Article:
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A Publication of WTVP

In his 1963 book, A Business and its Beliefs, Thomas J. Watson, Jr., former IBM chief executive, wrote, "I believe the real difference between success and failure in a corporation can be very often traced to the question of how well the organization brings out the great energies and talents of its people."

Wise words-and that was more than 40 years ago. Although Watson was referring to the corporate world with its executives and managers, what we're finding today is that the same applies to communities and economic development.

A successful community is one that brings out the energies and talents of its people. In the current marketplace, more and more communities are learning the energies and talents of their people are expressed through many ways, one of which is creativity.

When Dr. Richard Florida visited Peoria in February for Discovery Forum 2004: A Celebration of Creativity, his words ignited a fire in the hearts of many. For weeks after the Discovery Forum, the editorial pages of the newspaper were sprinkled with poignant references to Florida and his remarks about creativity and the rise of the creative class.

His comments certainly hit home, as they have in many cities all over the nation. Florida has even generated a list ranking the most creative cities in the nation. It's noteworthy that the creative cities list bears close approximation to a list of the best cities in which to live and work. The link between creativity and a healthy economy is clear.

The real challenge is in staging a transition to the type of open, diverse, tolerant community that embraces creativity in all its forms. Creativity is most often associated with art, but art is only one form of creativity. Creativity is alive in the office, in the laboratory, in the machine shop, and in the classroom. It's alive in innovative solutions, thought-provoking experimentation, skillful management, and new teaching methods. The measure of a creative city is not only in its arts community, but also in every facet of the community.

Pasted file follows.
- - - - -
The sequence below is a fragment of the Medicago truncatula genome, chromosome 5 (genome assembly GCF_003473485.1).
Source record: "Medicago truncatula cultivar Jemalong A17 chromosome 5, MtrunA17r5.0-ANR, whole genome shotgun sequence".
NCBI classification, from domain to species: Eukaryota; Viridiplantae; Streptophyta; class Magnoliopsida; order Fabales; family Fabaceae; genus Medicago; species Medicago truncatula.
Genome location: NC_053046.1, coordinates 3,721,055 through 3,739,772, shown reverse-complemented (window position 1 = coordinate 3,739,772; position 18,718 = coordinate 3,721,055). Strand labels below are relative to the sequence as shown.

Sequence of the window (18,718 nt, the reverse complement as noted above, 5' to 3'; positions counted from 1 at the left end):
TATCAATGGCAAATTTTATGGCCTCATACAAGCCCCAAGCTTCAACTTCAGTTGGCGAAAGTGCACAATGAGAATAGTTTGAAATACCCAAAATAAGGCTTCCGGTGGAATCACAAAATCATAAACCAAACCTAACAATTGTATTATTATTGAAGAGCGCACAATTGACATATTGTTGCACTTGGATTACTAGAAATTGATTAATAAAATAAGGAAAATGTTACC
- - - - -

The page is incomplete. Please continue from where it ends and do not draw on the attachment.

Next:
With that in mind, Peoria NEXT, ArtsPartners, and the Peoria Civic Federation have teamed up to sponsor the Peoria Prize. The Peoria Prize is a nationwide competition de-signed to recognize creativity in all its forms. The purpose of the award is to foster, recognize, and reward visionary and innovative projects that result from creative collaborations between and/or among individuals representing the arts and sciences. The Peoria Civic Federation has underwritten a $10,000 cash award for the winner of the Peoria Prize in 2004.

The Prize emphasizes the importance of creativity as an essential component of economic and cultural development that enriches the community, the nation, and the world. In addition to building the type of creative environment necessary to enhance economic development efforts in the Peoria area, this award is also a valuable opportunity to reposition Peoria in the eyes of a larger audience.

Not only did more than 1,000 people from throughout the Midwest converge in Peoria to celebrate creativity last month, but now Peoria also has an opportunity to be recognized as a promoter of creativity throughout the nation.

Our sights are set high, but the rewards will be great indeed. We encourage you to spread the word about the Peoria Prize. IBI

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